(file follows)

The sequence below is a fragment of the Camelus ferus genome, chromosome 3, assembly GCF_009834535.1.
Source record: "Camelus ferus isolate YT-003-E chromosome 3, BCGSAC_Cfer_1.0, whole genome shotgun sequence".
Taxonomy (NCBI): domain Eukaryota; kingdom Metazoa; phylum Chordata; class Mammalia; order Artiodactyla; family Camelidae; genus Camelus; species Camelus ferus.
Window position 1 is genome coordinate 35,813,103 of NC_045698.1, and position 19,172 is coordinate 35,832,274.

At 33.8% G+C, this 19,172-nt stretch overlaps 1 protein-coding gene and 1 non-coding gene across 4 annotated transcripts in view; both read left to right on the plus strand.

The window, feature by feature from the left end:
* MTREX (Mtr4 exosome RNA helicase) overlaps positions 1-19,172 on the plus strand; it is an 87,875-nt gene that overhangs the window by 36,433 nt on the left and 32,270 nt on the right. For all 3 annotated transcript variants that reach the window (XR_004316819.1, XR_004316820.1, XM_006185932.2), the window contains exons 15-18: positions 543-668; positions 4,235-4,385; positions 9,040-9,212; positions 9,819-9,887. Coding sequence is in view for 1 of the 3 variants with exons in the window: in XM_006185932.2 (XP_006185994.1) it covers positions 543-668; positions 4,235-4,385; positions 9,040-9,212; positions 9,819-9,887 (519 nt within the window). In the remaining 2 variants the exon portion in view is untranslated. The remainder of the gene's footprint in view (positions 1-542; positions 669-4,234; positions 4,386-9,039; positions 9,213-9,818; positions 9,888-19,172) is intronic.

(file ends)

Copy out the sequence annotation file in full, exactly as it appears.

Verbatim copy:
The sequence below is a fragment of the Camelus ferus genome, chromosome 3, assembly GCF_009834535.1.
Source record: "Camelus ferus isolate YT-003-E chromosome 3, BCGSAC_Cfer_1.0, whole genome shotgun sequence".
Taxonomy (NCBI): domain Eukaryota; kingdom Metazoa; phylum Chordata; class Mammalia; order Artiodactyla; family Camelidae; genus Camelus; species Camelus ferus.
Window position 1 is genome coordinate 35,813,103 of NC_045698.1, and position 19,172 is coordinate 35,832,274.

At 33.8% G+C, this 19,172-nt stretch overlaps 1 protein-coding gene and 1 non-coding gene across 4 annotated transcripts in view; both read left to right on the plus strand.

The window, feature by feature from the left end:
* MTREX (Mtr4 exosome RNA helicase) overlaps positions 1-19,172 on the plus strand; it is an 87,875-nt gene that overhangs the window by 36,433 nt on the left and 32,270 nt on the right. For all 3 annotated transcript variants that reach the window (XR_004316819.1, XR_004316820.1, XM_006185932.2), the window contains exons 15-18: positions 543-668; positions 4,235-4,385; positions 9,040-9,212; positions 9,819-9,887. Coding sequence is in view for 1 of the 3 variants with exons in the window: in XM_006185932.2 (XP_006185994.1) it covers positions 543-668; positions 4,235-4,385; positions 9,040-9,212; positions 9,819-9,887 (519 nt within the window). In the remaining 2 variants the exon portion in view is untranslated. The remainder of the gene's footprint in view (positions 1-542; positions 669-4,234; positions 4,386-9,039; positions 9,213-9,818; positions 9,888-19,172) is intronic.